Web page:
Brandon and I spent this past weekend reviewing what is working and not working in our lives right now.
During this "seasonal review" (we try to do this once a quarter), we both had the same take away: we did too much.
We have both been feeling tired and a little burned out. Parenting two little people occasionally unravels me to a degree I never expect, and I am ready for this to feel easier. I'm ready to up my resources so that I can better care for my kids, care for myself, and care for our marriage. This includes upping my resources to support my business.
Despite my early conditioning to be a lone warrior, I am overcoming my limiting beliefs that something is wrong with me because I can't do it all by myself.
And I've gotta tell you, it is SUCH a relief.
Noting how well asking for help and receiving it feels, I am inviting you to do the same.
So we can up our external resources by hiring a house cleaner, or getting a babysitter so we can go out on a date with our parter. But we can also ask our friends and family for help. The more specific we are with them about the type of help we desire, the more likely we are do get it.
Another way I receive help is by planning ahead and knowing what my needs will be based on what my needs have been in the past.
I used to follow other people’s plans for what their ideal week would look like. I read blogs on time management systems and books, too. I always seemed to be chasing a system but never really sticking to it and then telling myself I was wrong or bad for what I saw as a lack of discipline.
Then I realized that I wasn’t following other people’s plans for managing time because they were other people’s plans. My needs and desires are uniquely mine and so my plan will look different from others in the same way that the help I need will be different from the help you need.
Rather than continuing to get sucked into the crummy notion that someone else knows how I should live my life better than I do, I decided to design my own optimal week so I can get where I want to go instead of where someone else wants to go.
Here’s what I did:
1. I got out a big piece of post-it paper. (Writing things big makes them feel important. Plus I like a visual reminder to keep on the wall of my workspace.)
2. I got conscious about the things that I really want to do each week and what type of help I need so I can do them.
3. I batched these things.
4. I blocked out time for them in the calendar (which I shared with Brandon if appropriate.)
I have 2 dedicated days per week for doing work in my business and 4 days for being super hands on mom. 1 day is totally unplanned to leave some white space in out week. Business is often done a little bit here and there on the other days (when kids are in school and after they go to bed usually), but I know for sure the days that are dedicated to creating my dream of empowering moms everywhere to live lives they love WILL HAPPEN because those are the days I know I have childcare (HELP.)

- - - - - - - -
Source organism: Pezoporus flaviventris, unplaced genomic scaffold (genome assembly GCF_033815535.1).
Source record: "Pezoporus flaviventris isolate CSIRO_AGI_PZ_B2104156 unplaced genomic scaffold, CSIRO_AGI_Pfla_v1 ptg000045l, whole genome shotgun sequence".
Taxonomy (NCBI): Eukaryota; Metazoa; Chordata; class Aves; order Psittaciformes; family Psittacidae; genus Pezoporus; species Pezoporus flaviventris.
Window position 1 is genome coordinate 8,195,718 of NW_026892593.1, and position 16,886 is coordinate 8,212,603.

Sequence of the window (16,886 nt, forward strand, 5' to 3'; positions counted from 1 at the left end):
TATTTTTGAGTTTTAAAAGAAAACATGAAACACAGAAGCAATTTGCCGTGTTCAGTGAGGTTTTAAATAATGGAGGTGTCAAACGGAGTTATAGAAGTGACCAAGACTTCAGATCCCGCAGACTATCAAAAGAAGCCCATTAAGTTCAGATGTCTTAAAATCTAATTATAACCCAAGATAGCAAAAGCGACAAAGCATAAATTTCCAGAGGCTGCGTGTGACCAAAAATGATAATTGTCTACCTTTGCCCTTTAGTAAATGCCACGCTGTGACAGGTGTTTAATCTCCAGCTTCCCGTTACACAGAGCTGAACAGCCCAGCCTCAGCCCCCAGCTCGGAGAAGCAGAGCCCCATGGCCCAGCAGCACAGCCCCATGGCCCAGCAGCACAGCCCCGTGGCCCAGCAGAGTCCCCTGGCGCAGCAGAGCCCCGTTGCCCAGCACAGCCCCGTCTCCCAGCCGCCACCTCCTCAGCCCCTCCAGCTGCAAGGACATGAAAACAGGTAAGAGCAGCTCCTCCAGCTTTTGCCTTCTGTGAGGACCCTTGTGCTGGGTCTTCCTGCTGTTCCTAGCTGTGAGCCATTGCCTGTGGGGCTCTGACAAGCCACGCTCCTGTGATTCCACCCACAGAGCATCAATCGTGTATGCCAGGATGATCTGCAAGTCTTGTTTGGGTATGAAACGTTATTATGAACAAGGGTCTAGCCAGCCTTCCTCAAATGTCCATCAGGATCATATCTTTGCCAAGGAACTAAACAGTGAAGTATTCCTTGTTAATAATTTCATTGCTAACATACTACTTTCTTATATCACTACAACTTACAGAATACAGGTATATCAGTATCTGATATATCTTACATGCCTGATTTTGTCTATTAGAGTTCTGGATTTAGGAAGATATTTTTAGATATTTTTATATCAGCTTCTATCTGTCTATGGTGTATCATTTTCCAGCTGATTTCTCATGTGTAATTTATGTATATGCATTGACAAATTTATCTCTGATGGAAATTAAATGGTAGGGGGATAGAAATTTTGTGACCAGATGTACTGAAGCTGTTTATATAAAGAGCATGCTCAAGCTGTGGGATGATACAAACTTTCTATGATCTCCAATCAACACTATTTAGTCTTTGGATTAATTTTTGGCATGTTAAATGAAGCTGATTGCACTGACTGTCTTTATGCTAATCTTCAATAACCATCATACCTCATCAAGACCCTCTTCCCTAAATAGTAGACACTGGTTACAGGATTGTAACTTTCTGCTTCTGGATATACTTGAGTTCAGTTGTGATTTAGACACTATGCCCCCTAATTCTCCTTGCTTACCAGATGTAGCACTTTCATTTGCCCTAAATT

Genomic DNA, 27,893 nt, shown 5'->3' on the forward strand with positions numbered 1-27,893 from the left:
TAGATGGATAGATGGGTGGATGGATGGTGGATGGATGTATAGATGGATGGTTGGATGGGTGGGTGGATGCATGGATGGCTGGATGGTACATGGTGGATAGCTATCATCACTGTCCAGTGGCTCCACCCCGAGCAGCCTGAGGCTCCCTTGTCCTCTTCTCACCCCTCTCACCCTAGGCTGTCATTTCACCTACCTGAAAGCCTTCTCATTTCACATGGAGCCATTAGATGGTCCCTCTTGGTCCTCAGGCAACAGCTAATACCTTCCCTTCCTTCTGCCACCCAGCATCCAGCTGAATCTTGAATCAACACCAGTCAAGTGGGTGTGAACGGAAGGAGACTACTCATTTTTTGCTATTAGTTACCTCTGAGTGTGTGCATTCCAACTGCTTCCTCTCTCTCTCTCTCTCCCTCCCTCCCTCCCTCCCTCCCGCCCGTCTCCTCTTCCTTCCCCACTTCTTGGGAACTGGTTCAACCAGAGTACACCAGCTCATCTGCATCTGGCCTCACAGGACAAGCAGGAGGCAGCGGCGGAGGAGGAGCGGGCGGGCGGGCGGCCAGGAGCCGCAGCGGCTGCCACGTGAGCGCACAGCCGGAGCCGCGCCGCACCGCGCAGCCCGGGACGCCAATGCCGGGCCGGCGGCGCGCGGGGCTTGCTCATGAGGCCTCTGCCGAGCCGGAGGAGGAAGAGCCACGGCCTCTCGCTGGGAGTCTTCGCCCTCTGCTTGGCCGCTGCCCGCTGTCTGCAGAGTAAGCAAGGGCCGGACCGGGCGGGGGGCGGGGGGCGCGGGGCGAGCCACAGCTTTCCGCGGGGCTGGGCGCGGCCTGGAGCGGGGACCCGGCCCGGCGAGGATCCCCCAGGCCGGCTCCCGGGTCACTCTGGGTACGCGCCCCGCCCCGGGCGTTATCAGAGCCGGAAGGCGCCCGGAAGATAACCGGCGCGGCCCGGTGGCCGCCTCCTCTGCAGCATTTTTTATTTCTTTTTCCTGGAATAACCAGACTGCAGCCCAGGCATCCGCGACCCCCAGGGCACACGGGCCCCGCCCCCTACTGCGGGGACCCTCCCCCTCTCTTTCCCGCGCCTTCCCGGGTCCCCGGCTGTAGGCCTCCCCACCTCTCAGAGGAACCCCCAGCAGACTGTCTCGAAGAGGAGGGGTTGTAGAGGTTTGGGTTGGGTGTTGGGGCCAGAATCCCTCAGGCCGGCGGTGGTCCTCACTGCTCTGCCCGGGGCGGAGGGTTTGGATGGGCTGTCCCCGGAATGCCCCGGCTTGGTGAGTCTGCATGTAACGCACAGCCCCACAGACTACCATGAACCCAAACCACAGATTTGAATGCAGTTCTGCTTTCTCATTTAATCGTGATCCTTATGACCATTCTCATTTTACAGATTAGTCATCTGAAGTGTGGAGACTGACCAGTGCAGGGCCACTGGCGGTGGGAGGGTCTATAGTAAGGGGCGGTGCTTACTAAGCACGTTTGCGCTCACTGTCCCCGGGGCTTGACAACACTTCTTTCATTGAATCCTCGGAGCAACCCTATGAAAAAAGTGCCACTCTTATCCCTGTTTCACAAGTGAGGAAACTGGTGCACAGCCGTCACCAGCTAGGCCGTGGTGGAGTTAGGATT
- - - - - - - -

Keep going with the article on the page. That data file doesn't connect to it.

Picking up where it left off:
Since I’ve implemented this optimal week schedule I’ve already noticed my days feel more joyful and on purpose.
My invitation to you:
Identifying your priorities does not guarantee that they’ll get your attention. You’ve got to remain ever vigilant to ensure that the essential gets the presence it’s due and that you receive the support you need to get it done.
Asking for and receiving help is a practice. This is not a one and done. You will bob and weave and ebb and flow.
And just because you set yourself up with on going support doesn’t mean each week will be the same, nor should it! Our bodies and the needs of our family are in constant motion, always changing. Expecting ourselves to produce and operate the same every week is like expecting the leaves to stay on the trees all year long. We’re just not designed that way.
Some weeks I get way more done even though I don't have much help. Some weeks I’m super distracted on the days I have childcare. During a period when I'm not feeling well I get extra childcare, and when I’m in a really good place emotionally and I feel like picking up Ben early from school, I do.
An optimal week doesn’t have to be rigid. I listen to my body and my energy levels on any given day to inform my plans. But having the structure to dance within has helped make sure what I say matters to me gets the energy and time devoted to it that something that matters truly deserves.
As you design what optimal week (and the help it requires) looks like for you, remember:
You are so very worthy of your own love and devotion! Asking for help is an act of self-love.
OVER TO YOU:
What does your optimal week look like? And what type of help are you committed to asking for? Was this exercise helpful for you? What did you learn or notice? I’d love to hear from you in the Mother's Empowerment Facebook group!